Researchers Were Able to Predict ME/CFS With 84 Percent Accuracy
One of the biggest challenges of myalgic encephalomyelitis/chronic fatigue syndrome (ME/CFS) is no definitive test exists yet to prove you have the condition, making it difficult for patients to get diagnosed — and, in many cases, to prove there is even anything “wrong” with you at all — or find the right treatment. But a new study was able to predict ME/CFS with a high degree of accuracy, adding to the growing body of research that supports the possibility of a blood test for ME/CFS.
What the Research Says
The study, published in the journal “Scientific Reports” earlier this month, looked at data from 50 patients with ME/CFS and 50 healthy controls. Researchers analyzed 562 metabolites, or substances made or used when the body breaks down food, chemicals or its own tissue in blood plasma, and looked at how these metabolites were different in people with and without ME/CFS.
Using a few of the biomarkers that were found to distinguish ME/CFS subjects from the control group most strongly, researchers were able to predict which patients had ME/CFS with an accuracy rate of 84 percent.
The findings were consistent with previous studies that found dysfunction in metabolites associated with mitochondria, the part of the cell involved in producing energy. The study also built on previous research that found a unique metabolic pattern in patients with ME/CFS and irritable bowel syndrome (IBS is a common comorbidity of ME/CFS).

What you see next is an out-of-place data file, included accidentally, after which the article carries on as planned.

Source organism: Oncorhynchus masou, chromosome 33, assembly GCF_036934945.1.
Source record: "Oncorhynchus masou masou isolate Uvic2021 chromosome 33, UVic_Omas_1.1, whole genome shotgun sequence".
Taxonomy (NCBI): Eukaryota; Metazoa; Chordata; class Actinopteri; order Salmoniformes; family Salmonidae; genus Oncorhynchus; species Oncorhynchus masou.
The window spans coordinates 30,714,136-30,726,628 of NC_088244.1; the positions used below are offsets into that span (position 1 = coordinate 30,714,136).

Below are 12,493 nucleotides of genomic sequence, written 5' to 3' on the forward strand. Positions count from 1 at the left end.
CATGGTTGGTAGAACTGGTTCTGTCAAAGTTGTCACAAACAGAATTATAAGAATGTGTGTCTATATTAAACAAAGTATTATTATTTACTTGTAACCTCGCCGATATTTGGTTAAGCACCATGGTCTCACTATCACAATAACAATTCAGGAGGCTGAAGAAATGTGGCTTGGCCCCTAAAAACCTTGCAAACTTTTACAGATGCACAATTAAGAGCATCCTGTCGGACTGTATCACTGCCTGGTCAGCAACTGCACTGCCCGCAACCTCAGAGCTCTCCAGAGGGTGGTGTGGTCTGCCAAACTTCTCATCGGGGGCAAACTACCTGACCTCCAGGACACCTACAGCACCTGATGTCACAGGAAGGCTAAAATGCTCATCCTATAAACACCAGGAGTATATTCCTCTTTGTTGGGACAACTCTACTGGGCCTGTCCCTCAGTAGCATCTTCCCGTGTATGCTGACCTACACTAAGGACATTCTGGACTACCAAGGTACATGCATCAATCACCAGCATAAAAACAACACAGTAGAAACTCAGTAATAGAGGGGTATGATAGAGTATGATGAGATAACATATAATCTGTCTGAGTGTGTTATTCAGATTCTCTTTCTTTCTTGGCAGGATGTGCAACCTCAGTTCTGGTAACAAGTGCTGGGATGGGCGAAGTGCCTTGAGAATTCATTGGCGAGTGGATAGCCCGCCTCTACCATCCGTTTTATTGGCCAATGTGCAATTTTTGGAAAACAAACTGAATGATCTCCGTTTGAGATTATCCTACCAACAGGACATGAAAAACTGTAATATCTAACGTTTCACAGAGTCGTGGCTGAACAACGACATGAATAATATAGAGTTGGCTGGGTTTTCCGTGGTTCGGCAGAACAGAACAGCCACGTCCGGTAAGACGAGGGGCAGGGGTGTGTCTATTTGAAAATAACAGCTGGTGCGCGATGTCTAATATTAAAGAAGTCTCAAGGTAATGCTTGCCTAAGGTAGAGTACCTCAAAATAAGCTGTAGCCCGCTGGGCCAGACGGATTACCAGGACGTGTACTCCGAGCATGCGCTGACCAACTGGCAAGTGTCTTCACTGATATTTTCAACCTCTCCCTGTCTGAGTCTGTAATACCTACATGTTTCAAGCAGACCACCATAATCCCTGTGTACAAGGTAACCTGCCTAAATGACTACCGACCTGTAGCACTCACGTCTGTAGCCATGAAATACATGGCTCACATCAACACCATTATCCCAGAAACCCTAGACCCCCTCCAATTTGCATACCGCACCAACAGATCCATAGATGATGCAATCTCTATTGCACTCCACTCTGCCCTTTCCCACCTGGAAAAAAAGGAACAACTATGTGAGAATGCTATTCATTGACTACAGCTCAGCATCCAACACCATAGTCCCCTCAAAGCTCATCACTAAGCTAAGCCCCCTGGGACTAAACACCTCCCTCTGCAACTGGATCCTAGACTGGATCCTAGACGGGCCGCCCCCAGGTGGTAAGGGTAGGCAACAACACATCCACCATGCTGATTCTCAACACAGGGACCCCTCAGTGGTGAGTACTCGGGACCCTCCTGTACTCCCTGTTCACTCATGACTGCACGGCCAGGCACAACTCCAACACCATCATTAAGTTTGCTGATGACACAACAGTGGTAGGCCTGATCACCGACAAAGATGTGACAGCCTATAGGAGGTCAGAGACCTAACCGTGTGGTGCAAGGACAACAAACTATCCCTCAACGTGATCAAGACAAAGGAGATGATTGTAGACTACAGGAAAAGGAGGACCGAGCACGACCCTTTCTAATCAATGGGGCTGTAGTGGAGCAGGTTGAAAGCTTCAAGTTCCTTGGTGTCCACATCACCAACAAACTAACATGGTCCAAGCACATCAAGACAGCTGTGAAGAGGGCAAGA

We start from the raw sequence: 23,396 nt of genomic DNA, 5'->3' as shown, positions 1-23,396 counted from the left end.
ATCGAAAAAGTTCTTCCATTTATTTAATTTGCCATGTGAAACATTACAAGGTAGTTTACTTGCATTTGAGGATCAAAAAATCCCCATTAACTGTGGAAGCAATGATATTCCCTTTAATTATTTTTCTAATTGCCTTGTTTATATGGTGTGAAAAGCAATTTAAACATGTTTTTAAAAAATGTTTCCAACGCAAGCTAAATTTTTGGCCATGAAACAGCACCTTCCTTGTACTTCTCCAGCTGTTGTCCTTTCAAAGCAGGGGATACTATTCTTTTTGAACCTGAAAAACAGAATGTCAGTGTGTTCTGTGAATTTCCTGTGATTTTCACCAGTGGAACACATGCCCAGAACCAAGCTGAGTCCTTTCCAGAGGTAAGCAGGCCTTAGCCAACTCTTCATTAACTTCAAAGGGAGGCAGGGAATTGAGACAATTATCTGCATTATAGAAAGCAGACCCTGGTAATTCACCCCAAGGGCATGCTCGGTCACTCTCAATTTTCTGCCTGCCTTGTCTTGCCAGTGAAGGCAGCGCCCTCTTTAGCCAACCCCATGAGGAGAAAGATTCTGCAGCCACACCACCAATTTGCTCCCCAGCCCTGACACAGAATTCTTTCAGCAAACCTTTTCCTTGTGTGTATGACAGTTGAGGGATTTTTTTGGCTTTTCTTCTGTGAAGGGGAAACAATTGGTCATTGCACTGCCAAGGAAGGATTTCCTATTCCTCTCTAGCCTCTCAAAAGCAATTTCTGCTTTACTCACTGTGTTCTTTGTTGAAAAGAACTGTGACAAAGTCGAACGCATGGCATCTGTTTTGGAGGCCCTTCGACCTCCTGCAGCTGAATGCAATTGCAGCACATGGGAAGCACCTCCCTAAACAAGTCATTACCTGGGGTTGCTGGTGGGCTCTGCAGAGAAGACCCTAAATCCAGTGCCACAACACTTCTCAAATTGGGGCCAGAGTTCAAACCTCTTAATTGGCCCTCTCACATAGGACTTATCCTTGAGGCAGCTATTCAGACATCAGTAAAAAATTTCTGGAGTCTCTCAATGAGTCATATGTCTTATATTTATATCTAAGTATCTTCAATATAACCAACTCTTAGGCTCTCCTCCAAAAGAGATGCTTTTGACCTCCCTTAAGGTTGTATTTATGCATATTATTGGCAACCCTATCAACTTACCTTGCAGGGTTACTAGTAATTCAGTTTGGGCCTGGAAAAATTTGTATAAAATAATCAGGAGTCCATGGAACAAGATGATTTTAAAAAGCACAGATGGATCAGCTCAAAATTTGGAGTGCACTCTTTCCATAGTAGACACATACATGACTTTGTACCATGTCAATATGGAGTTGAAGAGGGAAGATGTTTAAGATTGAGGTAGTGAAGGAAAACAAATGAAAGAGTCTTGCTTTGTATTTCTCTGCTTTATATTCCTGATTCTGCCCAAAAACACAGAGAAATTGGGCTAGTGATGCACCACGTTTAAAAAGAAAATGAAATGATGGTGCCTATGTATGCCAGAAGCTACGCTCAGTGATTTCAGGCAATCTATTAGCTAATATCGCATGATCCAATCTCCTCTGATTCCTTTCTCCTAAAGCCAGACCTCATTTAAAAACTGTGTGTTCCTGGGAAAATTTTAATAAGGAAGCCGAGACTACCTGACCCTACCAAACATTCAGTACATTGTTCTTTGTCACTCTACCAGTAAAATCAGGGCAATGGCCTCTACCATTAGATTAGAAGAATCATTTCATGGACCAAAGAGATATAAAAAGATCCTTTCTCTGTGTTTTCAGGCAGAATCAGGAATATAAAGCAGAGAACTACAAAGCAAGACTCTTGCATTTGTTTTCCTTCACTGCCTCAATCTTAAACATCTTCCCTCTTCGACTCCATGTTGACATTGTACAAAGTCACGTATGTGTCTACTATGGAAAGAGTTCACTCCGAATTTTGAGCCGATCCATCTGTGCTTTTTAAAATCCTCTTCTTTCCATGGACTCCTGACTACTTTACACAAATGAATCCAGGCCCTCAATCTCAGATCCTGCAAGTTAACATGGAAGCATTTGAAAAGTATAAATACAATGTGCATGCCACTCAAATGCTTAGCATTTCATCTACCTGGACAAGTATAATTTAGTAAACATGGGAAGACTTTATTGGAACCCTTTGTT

Last year, researchers at Stanford University found a link between ME/CFS and 17 markers of inflammation found in the blood, suggesting a possible reason for the “flu-like” symptoms people with ME/CFS experience and also supporting the idea that the condition may one day be diagnosable with a blood test.
What It Means for You
The study’s small sample size means more research will have to be done to replicate the findings, but researchers are hopeful it will help bring scientists one step closer to understanding how ME/CFS works.
“This is a strong predictive model that suggests we’re getting close to the point where we’ll have lab tests that will allow us to say with a high level of certainty who has this disorder,” first author Dorottya Nagy-Szakal said in a statement.
“We’re getting close to the point where we can develop animal models that will allow us to test various hypotheses, as well as potential therapies,” W. Ian Lipkin, another of the study’s authors, added. “For instance, some patients might benefit from probiotics to retune their gastrointestinal microflora or drugs that activate certain neurotransmitter systems.”